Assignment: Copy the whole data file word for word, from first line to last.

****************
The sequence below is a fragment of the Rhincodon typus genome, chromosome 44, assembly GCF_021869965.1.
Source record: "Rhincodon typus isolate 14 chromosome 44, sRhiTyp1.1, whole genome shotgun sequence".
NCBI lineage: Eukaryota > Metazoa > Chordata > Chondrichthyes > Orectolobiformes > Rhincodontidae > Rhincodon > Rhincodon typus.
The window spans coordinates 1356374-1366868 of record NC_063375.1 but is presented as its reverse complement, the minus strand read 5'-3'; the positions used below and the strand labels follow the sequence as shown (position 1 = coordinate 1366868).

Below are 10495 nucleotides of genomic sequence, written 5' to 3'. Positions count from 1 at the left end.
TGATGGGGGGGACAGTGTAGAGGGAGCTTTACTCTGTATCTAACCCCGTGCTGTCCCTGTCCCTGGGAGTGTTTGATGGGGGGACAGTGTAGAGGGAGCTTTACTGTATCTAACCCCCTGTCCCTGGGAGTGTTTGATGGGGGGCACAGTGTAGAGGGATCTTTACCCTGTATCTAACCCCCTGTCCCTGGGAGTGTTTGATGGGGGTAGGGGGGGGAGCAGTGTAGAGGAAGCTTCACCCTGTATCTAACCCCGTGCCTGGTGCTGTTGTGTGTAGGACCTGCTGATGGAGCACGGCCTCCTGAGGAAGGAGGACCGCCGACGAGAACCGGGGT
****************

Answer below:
The sequence below is a fragment of the Rhincodon typus genome, chromosome 44, assembly GCF_021869965.1.
Source record: "Rhincodon typus isolate 14 chromosome 44, sRhiTyp1.1, whole genome shotgun sequence".
NCBI lineage: Eukaryota > Metazoa > Chordata > Chondrichthyes > Orectolobiformes > Rhincodontidae > Rhincodon > Rhincodon typus.
The window spans coordinates 1356374-1366868 of record NC_063375.1 but is presented as its reverse complement, the minus strand read 5'-3'; the positions used below and the strand labels follow the sequence as shown (position 1 = coordinate 1366868).

Below are 10495 nucleotides of genomic sequence, written 5' to 3'. Positions count from 1 at the left end.
TGATGGGGGGGACAGTGTAGAGGGAGCTTTACTCTGTATCTAACCCCGTGCTGTCCCTGTCCCTGGGAGTGTTTGATGGGGGGACAGTGTAGAGGGAGCTTTACTGTATCTAACCCCCTGTCCCTGGGAGTGTTTGATGGGGGGCACAGTGTAGAGGGATCTTTACCCTGTATCTAACCCCCTGTCCCTGGGAGTGTTTGATGGGGGTAGGGGGGGGAGCAGTGTAGAGGAAGCTTCACCCTGTATCTAACCCCGTGCCTGGTGCTGTTGTGTGTAGGACCTGCTGATGGAGCACGGCCTCCTGAGGAAGGAGGACCGCCGACGAGAACCGGGGT